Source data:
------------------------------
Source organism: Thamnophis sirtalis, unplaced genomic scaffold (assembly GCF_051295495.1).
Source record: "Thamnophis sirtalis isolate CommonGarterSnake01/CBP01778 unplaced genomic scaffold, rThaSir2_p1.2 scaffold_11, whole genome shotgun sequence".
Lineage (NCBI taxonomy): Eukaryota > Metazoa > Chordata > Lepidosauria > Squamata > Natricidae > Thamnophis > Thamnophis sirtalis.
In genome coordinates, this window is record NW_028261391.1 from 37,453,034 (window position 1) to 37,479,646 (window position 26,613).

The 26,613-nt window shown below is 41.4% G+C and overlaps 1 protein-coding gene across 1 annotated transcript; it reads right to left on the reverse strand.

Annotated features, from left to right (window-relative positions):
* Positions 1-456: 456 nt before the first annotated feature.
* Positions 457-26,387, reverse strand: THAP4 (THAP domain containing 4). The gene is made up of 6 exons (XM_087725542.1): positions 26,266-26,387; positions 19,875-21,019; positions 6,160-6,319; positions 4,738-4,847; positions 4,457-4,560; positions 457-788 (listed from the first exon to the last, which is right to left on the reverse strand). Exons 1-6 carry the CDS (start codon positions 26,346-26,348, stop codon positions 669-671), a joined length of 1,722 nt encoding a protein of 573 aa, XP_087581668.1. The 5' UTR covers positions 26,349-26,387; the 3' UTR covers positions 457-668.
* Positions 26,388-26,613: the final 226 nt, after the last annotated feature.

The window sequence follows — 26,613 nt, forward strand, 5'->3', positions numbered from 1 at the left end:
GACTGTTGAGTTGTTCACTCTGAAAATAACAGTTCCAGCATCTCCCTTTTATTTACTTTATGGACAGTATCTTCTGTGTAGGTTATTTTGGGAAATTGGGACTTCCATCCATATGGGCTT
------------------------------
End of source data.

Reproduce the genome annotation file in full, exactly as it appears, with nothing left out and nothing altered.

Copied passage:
Source organism: Thamnophis sirtalis, unplaced genomic scaffold (assembly GCF_051295495.1).
Source record: "Thamnophis sirtalis isolate CommonGarterSnake01/CBP01778 unplaced genomic scaffold, rThaSir2_p1.2 scaffold_11, whole genome shotgun sequence".
Lineage (NCBI taxonomy): Eukaryota > Metazoa > Chordata > Lepidosauria > Squamata > Natricidae > Thamnophis > Thamnophis sirtalis.
In genome coordinates, this window is record NW_028261391.1 from 37,453,034 (window position 1) to 37,479,646 (window position 26,613).

The 26,613-nt window shown below is 41.4% G+C and overlaps 1 protein-coding gene across 1 annotated transcript; it reads right to left on the reverse strand.

Annotated features, from left to right (window-relative positions):
* Positions 1-456: 456 nt before the first annotated feature.
* Positions 457-26,387, reverse strand: THAP4 (THAP domain containing 4). The gene is made up of 6 exons (XM_087725542.1): positions 26,266-26,387; positions 19,875-21,019; positions 6,160-6,319; positions 4,738-4,847; positions 4,457-4,560; positions 457-788 (listed from the first exon to the last, which is right to left on the reverse strand). Exons 1-6 carry the CDS (start codon positions 26,346-26,348, stop codon positions 669-671), a joined length of 1,722 nt encoding a protein of 573 aa, XP_087581668.1. The 5' UTR covers positions 26,349-26,387; the 3' UTR covers positions 457-668.
* Positions 26,388-26,613: the final 226 nt, after the last annotated feature.

The window sequence follows — 26,613 nt, forward strand, 5'->3', positions numbered from 1 at the left end:
GACTGTTGAGTTGTTCACTCTGAAAATAACAGTTCCAGCATCTCCCTTTTATTTACTTTATGGACAGTATCTTCTGTGTAGGTTATTTTGGGAAATTGGGACTTCCATCCATATGGGCTT